Review: 2022 Jeep Grand Cherokee 4xe plug-in SUV
The current-generation Grand Cherokee is the return of the beloved, bigger Jeep SUV. As a utility, it ticks all the boxes, with a roomy interior, good ride quality, and useful nature. The plug-in 4xe model is the most efficient of the Grand Cherokee model lineup, but it does have a couple of downsides.
At a Glance
- Good exterior design for daily use and off-road capability
- Smart interior with upscale touches throughout
- Sluggish get-up-and-go
- Electric range varies widely when configurations change
- Efficiency is highly variable
Jeep has been rolling out plug-in hybrids under the 4xe brand ever since the PHEV version of the Wrangler, which we fell in love with. Next up was the Grand Cherokee plug-in, which we finally got to drive for a week and, well ... aren’t quite as enamored.
The 2022 model year kicks off the fifth generation for the Jeep Grand Cherokee, adding more upscale to the mix. The Grand Cherokee is now the premium option in the Jeep sport utility lineup, getting more luxurious than previous generations have. The plug-in hybrid 4xe model of the Grand Cherokee adds improved efficiency and enough electric-only range to be useful as a daily driver without using gasoline.
The EPA rates the 2022 Jeep Grand Cherokee 4xe with 26 miles (41.8 km) of all-electric range followed by 23 mpg (10.2 l/100km) of combined fuel efficiency. These come together for about 440 miles (708 km) of total range in the new Grand Cherokee 4xe. Like the Wrangler 4xe, the Grand Cherokee version allows the driver to choose when to use the electric motors as the only propulsion, so one can save that 26 miles of EV driving for quiet driving in the neighborhood or out in the wilderness.
Your mileage will vary, of course, and in our week with the 2022 Grand Cherokee 4xe we averaged only about 22 miles (35 km) per charge, using it mostly for in-town driving. The all-weather treaded tires and variable fall temperatures likely played a part in that.
The 4xe version of the Grand Cherokee comes in several flavors, having five model trims to choose from. We drove the Overland 4xe, which sits right in the middle of the five, the more off-road-focused Trailhawk and the base model being below it and the Summit and Summit Reserve being above. All versions have the same 2.0-liter turbocharged four-cylinder engine, battery pack, motors, and eight-speed automatic transmission. Together, these produce 375 horsepower (280 kW).
The problem comes with electric propulsion, which is what is doing most of the motivating when starting from a standstill. The electric motor-generator and axle-direct motor being used offer less than half of that 375 hp together (178 in all). Unless the engine is running, the 44-hp motor-generator (which connects to the crankshaft of the engine) is subtracted from the 178. And that’s just not enough to get the heavy Jeep Grand Cherokee 4xe moving with any confidence. So it feels sluggish at the times when confidence should be at the forefront.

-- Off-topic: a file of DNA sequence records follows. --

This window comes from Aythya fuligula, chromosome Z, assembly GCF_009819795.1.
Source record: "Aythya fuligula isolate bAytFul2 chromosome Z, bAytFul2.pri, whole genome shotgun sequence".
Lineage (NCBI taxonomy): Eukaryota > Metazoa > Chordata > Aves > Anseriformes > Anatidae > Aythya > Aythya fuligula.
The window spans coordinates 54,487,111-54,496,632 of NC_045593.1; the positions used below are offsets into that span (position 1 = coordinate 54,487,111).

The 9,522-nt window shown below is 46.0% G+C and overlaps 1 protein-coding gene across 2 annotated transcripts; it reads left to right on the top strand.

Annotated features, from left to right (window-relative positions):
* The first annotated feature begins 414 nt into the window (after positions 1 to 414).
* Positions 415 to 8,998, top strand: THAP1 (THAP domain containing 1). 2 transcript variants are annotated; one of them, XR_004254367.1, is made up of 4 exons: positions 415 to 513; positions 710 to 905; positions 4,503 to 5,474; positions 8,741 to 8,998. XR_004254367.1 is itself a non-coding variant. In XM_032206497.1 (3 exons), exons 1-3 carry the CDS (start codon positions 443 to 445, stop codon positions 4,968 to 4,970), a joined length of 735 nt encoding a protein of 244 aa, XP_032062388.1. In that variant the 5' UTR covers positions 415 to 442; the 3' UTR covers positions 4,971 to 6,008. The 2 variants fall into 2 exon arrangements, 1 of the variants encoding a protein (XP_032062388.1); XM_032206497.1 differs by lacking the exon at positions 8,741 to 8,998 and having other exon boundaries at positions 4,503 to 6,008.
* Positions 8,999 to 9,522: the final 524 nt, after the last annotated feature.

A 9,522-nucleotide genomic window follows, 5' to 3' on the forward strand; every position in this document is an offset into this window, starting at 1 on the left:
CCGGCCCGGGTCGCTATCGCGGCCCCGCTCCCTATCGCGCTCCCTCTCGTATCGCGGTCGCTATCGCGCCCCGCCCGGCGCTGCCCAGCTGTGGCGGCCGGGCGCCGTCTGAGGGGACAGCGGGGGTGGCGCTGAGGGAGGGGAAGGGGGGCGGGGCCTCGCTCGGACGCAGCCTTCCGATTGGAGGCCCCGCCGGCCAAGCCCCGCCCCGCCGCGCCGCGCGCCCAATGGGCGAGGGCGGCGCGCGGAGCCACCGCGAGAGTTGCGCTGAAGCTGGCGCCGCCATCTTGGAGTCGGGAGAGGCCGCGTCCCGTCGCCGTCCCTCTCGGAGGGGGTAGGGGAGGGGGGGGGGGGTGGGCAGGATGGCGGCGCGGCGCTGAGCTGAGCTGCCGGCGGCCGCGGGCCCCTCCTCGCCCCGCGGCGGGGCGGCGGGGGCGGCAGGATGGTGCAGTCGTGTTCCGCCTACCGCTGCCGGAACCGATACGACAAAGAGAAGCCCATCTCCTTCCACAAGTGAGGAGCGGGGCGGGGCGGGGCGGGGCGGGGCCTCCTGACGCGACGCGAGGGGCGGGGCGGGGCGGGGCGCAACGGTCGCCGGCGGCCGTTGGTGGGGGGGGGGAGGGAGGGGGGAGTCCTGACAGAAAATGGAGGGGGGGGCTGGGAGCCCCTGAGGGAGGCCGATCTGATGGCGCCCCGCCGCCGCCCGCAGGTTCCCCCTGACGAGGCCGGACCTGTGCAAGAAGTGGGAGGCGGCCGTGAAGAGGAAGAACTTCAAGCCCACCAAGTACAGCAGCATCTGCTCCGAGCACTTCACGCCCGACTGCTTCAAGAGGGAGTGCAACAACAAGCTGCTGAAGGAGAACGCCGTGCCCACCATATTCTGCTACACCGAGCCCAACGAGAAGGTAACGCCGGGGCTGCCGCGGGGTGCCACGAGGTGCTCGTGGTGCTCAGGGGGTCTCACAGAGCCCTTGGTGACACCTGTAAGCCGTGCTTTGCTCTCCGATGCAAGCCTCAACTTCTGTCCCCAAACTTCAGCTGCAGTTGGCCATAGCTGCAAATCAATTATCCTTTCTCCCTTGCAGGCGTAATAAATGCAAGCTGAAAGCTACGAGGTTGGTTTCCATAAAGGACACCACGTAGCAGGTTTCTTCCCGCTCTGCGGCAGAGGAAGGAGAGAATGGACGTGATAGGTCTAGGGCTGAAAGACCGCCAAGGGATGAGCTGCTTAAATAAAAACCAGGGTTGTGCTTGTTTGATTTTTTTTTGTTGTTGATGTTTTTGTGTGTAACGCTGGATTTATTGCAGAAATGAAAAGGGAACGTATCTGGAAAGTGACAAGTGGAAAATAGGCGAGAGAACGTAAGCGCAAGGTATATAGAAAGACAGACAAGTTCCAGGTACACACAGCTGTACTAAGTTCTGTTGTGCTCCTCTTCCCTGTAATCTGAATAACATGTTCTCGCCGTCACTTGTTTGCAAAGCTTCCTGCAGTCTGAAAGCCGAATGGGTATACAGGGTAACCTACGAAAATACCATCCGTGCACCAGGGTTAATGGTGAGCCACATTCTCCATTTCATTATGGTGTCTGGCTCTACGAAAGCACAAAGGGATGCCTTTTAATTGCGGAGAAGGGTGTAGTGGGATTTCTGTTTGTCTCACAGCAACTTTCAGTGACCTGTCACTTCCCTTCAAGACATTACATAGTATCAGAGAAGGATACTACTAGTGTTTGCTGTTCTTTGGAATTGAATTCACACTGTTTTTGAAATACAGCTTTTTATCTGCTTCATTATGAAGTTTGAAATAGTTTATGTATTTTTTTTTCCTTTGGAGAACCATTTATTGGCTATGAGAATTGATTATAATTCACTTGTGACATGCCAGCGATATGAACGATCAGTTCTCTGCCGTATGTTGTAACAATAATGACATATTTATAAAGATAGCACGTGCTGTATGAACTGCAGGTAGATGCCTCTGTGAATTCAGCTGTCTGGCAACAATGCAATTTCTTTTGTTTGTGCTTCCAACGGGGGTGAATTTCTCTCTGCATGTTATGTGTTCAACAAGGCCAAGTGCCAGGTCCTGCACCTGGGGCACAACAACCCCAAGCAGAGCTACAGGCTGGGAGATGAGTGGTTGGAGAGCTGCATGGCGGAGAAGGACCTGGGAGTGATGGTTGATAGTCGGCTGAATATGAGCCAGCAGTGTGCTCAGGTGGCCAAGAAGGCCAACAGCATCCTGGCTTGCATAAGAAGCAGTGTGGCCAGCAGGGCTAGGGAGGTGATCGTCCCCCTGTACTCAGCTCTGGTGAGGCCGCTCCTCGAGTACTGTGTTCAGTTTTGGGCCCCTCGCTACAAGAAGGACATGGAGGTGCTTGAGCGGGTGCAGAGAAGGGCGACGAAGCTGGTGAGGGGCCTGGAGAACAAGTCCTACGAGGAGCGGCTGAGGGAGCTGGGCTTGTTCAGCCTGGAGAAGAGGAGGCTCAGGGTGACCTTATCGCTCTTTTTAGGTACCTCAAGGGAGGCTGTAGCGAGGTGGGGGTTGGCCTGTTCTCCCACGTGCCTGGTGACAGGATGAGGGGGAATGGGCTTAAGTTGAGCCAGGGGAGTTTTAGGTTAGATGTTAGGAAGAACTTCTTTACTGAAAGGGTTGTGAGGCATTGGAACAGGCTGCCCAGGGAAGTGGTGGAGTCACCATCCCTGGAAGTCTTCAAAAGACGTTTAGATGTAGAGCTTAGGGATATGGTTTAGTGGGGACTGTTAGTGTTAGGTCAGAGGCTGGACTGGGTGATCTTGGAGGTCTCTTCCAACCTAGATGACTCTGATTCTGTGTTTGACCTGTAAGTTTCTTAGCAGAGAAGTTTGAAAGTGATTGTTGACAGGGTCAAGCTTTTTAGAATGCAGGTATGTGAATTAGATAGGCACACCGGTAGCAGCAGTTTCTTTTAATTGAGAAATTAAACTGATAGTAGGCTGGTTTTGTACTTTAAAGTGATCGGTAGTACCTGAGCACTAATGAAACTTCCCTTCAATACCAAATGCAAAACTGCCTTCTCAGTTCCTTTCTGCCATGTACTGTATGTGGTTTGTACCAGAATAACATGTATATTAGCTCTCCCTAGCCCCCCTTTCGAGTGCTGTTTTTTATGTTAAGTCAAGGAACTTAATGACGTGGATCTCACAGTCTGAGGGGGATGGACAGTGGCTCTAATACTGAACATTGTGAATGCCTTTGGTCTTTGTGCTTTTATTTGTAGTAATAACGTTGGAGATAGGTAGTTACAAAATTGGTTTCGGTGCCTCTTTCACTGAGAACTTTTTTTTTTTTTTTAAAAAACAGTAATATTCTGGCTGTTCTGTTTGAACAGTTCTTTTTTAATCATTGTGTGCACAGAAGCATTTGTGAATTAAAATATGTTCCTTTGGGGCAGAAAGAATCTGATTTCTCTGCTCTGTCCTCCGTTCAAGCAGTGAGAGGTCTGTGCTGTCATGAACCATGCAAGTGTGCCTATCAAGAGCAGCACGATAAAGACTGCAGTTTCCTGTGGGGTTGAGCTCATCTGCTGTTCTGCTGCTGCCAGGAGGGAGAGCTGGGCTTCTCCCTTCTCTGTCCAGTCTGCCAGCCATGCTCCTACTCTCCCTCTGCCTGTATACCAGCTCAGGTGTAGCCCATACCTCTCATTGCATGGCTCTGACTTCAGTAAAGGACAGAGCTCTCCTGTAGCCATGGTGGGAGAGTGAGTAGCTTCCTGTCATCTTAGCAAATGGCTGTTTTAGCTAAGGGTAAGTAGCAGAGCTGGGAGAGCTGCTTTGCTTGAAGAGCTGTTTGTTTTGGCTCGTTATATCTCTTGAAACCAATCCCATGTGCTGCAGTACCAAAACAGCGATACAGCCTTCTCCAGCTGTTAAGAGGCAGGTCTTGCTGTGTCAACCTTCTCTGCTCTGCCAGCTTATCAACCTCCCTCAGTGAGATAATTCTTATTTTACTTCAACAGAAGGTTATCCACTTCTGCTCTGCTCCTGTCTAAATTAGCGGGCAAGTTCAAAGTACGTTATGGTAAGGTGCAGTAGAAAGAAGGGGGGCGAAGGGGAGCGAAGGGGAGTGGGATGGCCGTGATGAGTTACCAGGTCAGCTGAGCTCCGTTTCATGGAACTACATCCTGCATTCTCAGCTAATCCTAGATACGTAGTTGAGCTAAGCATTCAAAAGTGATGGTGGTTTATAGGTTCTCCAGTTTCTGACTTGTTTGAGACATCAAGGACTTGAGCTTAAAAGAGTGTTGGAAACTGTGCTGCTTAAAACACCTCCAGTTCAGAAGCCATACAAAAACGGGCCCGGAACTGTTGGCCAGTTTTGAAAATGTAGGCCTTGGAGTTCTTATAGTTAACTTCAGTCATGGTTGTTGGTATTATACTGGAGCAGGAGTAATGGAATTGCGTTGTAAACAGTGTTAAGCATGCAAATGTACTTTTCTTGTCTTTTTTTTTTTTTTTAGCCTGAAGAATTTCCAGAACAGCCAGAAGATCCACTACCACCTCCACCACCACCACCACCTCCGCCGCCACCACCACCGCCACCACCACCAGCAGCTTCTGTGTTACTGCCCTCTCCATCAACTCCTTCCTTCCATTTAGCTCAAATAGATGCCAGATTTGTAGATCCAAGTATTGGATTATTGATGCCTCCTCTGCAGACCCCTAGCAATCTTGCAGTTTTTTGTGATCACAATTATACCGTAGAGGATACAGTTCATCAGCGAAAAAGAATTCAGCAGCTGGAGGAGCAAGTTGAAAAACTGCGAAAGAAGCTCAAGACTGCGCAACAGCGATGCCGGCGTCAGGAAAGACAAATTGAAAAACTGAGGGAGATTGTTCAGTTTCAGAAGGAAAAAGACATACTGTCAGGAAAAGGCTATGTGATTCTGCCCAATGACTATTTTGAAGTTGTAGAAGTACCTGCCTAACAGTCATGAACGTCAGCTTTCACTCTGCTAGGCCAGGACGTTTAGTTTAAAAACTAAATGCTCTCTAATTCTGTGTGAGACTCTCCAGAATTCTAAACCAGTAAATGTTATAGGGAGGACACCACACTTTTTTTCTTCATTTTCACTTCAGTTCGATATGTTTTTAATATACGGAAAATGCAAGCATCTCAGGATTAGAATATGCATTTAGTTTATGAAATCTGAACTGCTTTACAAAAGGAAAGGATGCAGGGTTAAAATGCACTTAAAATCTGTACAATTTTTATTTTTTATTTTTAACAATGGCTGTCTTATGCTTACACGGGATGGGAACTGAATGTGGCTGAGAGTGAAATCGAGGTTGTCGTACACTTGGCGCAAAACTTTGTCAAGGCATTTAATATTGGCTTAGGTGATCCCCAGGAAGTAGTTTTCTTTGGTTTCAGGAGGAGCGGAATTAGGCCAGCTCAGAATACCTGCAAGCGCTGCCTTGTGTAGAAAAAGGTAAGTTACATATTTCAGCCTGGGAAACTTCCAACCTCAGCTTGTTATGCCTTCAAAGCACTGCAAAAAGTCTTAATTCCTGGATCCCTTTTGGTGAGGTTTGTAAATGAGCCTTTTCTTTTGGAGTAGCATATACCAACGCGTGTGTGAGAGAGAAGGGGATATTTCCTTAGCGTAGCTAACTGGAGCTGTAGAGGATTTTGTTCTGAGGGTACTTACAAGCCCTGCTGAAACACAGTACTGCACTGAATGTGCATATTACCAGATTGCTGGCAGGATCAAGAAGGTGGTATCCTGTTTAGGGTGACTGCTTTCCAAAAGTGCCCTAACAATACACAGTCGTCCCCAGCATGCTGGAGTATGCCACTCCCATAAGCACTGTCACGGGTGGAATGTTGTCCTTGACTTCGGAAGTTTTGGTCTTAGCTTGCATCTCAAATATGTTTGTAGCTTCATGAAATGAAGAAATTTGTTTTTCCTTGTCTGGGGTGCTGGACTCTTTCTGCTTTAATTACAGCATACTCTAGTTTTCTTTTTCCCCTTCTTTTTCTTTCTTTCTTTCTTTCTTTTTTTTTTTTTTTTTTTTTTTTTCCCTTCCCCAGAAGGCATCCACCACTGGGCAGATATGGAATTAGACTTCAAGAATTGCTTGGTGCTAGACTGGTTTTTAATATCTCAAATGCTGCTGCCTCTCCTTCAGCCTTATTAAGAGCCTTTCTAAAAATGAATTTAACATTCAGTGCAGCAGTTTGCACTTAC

When the engine and motors are all working together, however, the 2022 Grand Cherokee 4xe has plenty of oomph and outperforms both the standard V6 and V8 engines offered in other versions of the Grand Cherokee in terms of horsepower and torque outputs. Its sluggishness is despite fast 0-60 mph (0-96 km/h) sprints of around six seconds for the 4xe. That’s because most of the speed in those sprints comes after the first 25 or so miles per hour when the engine is fully engaged, not at the beginning.
This means that compared to the Wrangler 4xe, which we loved for its strong motor, the same powertrain in the much heavier Grand Cherokee 4xe is not as impressive – on the road or off.
A few smart things in the 4xe model are upsides for the 2022 Jeep Grand Cherokee. It charges itself while using the engine, mostly at higher speeds, at a rate of up to about 3 kWh an hour. That’s not much, but it’s enough to keep the battery pack charged up while driving to a destination and can eventually add enough charge (say on a road trip) to top it off.
Speaking of charge times, the Grand Cherokee 4xe recharges in about 13 hours on a 120-volt household outlet and in about 4 hours on a 240 V. Those are pretty consistent charge times, comparatively, with the 4xe model having a top input rate of around 36 amps.
Altogether, the greatest reason to spend US$57,000 or so on a 4xe base model (going up from there) is to grab its mixture of interior luxury, off-road capability, and efficient hybrid powertrain. Most people will find that their everyday driving uses very little fuel when the system is left to its own devices (engaging and shutting off the 4-cylinder gas engine as needed). Yet long-distance road trips or trips into the countryside where chargers are rare are still perfectly doable in this Jeep.
Product Page: 2022 Jeep Grand Cherokee 4xe